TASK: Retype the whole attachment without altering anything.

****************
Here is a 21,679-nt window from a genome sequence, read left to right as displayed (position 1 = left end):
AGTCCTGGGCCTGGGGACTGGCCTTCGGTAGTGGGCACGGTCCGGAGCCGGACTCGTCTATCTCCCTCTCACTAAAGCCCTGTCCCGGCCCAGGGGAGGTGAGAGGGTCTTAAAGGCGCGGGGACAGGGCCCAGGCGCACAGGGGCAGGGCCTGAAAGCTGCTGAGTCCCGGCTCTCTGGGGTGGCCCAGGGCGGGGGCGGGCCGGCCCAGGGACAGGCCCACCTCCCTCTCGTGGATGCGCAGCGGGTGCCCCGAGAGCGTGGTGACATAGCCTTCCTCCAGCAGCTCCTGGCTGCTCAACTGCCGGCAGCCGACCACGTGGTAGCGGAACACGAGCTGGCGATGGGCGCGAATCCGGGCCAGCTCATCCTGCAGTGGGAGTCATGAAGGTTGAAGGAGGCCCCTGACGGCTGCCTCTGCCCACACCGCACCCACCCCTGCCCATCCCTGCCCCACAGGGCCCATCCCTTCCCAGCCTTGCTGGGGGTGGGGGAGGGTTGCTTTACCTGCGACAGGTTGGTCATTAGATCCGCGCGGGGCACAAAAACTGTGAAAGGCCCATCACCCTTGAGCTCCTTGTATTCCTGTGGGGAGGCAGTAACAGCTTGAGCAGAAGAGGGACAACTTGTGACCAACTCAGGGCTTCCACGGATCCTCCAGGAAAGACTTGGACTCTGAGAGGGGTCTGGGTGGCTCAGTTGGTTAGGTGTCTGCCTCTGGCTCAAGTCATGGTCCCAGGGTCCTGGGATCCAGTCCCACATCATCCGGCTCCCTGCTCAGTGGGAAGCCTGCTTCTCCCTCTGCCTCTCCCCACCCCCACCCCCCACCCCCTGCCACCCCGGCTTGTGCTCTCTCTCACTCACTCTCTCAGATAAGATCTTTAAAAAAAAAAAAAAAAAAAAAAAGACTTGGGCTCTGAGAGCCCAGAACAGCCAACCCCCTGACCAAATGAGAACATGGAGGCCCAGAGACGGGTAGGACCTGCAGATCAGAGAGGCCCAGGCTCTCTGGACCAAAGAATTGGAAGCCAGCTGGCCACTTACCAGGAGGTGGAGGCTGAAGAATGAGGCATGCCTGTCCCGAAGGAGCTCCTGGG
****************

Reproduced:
Here is a 21,679-nt window from a genome sequence, read left to right as displayed (position 1 = left end):
AGTCCTGGGCCTGGGGACTGGCCTTCGGTAGTGGGCACGGTCCGGAGCCGGACTCGTCTATCTCCCTCTCACTAAAGCCCTGTCCCGGCCCAGGGGAGGTGAGAGGGTCTTAAAGGCGCGGGGACAGGGCCCAGGCGCACAGGGGCAGGGCCTGAAAGCTGCTGAGTCCCGGCTCTCTGGGGTGGCCCAGGGCGGGGGCGGGCCGGCCCAGGGACAGGCCCACCTCCCTCTCGTGGATGCGCAGCGGGTGCCCCGAGAGCGTGGTGACATAGCCTTCCTCCAGCAGCTCCTGGCTGCTCAACTGCCGGCAGCCGACCACGTGGTAGCGGAACACGAGCTGGCGATGGGCGCGAATCCGGGCCAGCTCATCCTGCAGTGGGAGTCATGAAGGTTGAAGGAGGCCCCTGACGGCTGCCTCTGCCCACACCGCACCCACCCCTGCCCATCCCTGCCCCACAGGGCCCATCCCTTCCCAGCCTTGCTGGGGGTGGGGGAGGGTTGCTTTACCTGCGACAGGTTGGTCATTAGATCCGCGCGGGGCACAAAAACTGTGAAAGGCCCATCACCCTTGAGCTCCTTGTATTCCTGTGGGGAGGCAGTAACAGCTTGAGCAGAAGAGGGACAACTTGTGACCAACTCAGGGCTTCCACGGATCCTCCAGGAAAGACTTGGACTCTGAGAGGGGTCTGGGTGGCTCAGTTGGTTAGGTGTCTGCCTCTGGCTCAAGTCATGGTCCCAGGGTCCTGGGATCCAGTCCCACATCATCCGGCTCCCTGCTCAGTGGGAAGCCTGCTTCTCCCTCTGCCTCTCCCCACCCCCACCCCCCACCCCCTGCCACCCCGGCTTGTGCTCTCTCTCACTCACTCTCTCAGATAAGATCTTTAAAAAAAAAAAAAAAAAAAAAAAGACTTGGGCTCTGAGAGCCCAGAACAGCCAACCCCCTGACCAAATGAGAACATGGAGGCCCAGAGACGGGTAGGACCTGCAGATCAGAGAGGCCCAGGCTCTCTGGACCAAAGAATTGGAAGCCAGCTGGCCACTTACCAGGAGGTGGAGGCTGAAGAATGAGGCATGCCTGTCCCGAAGGAGCTCCTGGG